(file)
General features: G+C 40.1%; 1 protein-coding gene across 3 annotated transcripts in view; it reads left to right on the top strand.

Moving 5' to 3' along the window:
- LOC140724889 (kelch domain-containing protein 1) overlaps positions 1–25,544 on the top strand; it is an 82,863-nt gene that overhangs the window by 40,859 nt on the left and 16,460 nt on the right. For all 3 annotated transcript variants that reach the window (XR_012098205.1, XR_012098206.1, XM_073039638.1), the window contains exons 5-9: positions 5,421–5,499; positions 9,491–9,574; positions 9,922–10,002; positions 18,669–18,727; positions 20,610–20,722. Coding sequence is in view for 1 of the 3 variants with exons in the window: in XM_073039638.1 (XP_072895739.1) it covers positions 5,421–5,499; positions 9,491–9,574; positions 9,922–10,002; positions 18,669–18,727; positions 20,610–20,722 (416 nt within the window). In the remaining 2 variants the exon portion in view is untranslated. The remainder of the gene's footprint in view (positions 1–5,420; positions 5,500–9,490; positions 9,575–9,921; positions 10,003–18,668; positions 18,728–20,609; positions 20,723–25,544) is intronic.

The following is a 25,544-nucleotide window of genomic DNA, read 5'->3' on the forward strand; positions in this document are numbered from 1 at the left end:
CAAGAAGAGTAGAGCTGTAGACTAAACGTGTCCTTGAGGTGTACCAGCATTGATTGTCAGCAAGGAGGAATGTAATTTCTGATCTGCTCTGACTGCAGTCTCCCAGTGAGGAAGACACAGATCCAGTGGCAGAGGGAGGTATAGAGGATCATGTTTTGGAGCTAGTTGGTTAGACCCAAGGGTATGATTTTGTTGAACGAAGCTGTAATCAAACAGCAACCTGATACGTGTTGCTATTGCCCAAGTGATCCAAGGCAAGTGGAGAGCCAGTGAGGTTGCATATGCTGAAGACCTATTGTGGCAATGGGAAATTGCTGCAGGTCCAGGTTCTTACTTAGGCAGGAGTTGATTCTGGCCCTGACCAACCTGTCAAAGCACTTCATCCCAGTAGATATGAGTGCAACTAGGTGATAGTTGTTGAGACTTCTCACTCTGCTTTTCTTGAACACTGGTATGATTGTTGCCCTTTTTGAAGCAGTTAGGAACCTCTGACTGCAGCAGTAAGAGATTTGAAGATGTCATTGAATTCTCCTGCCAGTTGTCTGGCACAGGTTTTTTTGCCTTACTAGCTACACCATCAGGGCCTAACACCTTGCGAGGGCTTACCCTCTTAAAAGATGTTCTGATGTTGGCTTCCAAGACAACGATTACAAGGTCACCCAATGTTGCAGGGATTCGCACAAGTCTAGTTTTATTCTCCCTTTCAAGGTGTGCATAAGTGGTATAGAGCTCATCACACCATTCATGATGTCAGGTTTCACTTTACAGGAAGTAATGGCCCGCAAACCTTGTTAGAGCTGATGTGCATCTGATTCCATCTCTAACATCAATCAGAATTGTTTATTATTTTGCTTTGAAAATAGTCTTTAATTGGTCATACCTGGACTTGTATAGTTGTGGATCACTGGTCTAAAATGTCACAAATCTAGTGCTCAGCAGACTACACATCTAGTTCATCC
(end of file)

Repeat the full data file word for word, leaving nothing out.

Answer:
General features: G+C 40.1%; 1 protein-coding gene across 3 annotated transcripts in view; it reads left to right on the top strand.

Moving 5' to 3' along the window:
- LOC140724889 (kelch domain-containing protein 1) overlaps positions 1–25,544 on the top strand; it is an 82,863-nt gene that overhangs the window by 40,859 nt on the left and 16,460 nt on the right. For all 3 annotated transcript variants that reach the window (XR_012098205.1, XR_012098206.1, XM_073039638.1), the window contains exons 5-9: positions 5,421–5,499; positions 9,491–9,574; positions 9,922–10,002; positions 18,669–18,727; positions 20,610–20,722. Coding sequence is in view for 1 of the 3 variants with exons in the window: in XM_073039638.1 (XP_072895739.1) it covers positions 5,421–5,499; positions 9,491–9,574; positions 9,922–10,002; positions 18,669–18,727; positions 20,610–20,722 (416 nt within the window). In the remaining 2 variants the exon portion in view is untranslated. The remainder of the gene's footprint in view (positions 1–5,420; positions 5,500–9,490; positions 9,575–9,921; positions 10,003–18,668; positions 18,728–20,609; positions 20,723–25,544) is intronic.

The following is a 25,544-nucleotide window of genomic DNA, read 5'->3' on the forward strand; positions in this document are numbered from 1 at the left end:
CAAGAAGAGTAGAGCTGTAGACTAAACGTGTCCTTGAGGTGTACCAGCATTGATTGTCAGCAAGGAGGAATGTAATTTCTGATCTGCTCTGACTGCAGTCTCCCAGTGAGGAAGACACAGATCCAGTGGCAGAGGGAGGTATAGAGGATCATGTTTTGGAGCTAGTTGGTTAGACCCAAGGGTATGATTTTGTTGAACGAAGCTGTAATCAAACAGCAACCTGATACGTGTTGCTATTGCCCAAGTGATCCAAGGCAAGTGGAGAGCCAGTGAGGTTGCATATGCTGAAGACCTATTGTGGCAATGGGAAATTGCTGCAGGTCCAGGTTCTTACTTAGGCAGGAGTTGATTCTGGCCCTGACCAACCTGTCAAAGCACTTCATCCCAGTAGATATGAGTGCAACTAGGTGATAGTTGTTGAGACTTCTCACTCTGCTTTTCTTGAACACTGGTATGATTGTTGCCCTTTTTGAAGCAGTTAGGAACCTCTGACTGCAGCAGTAAGAGATTTGAAGATGTCATTGAATTCTCCTGCCAGTTGTCTGGCACAGGTTTTTTTGCCTTACTAGCTACACCATCAGGGCCTAACACCTTGCGAGGGCTTACCCTCTTAAAAGATGTTCTGATGTTGGCTTCCAAGACAACGATTACAAGGTCACCCAATGTTGCAGGGATTCGCACAAGTCTAGTTTTATTCTCCCTTTCAAGGTGTGCATAAGTGGTATAGAGCTCATCACACCATTCATGATGTCAGGTTTCACTTTACAGGAAGTAATGGCCCGCAAACCTTGTTAGAGCTGATGTGCATCTGATTCCATCTCTAACATCAATCAGAATTGTTTATTATTTTGCTTTGAAAATAGTCTTTAATTGGTCATACCTGGACTTGTATAGTTGTGGATCACTGGTCTAAAATGTCACAAATCTAGTGCTCAGCAGACTACACATCTAGTTCATCC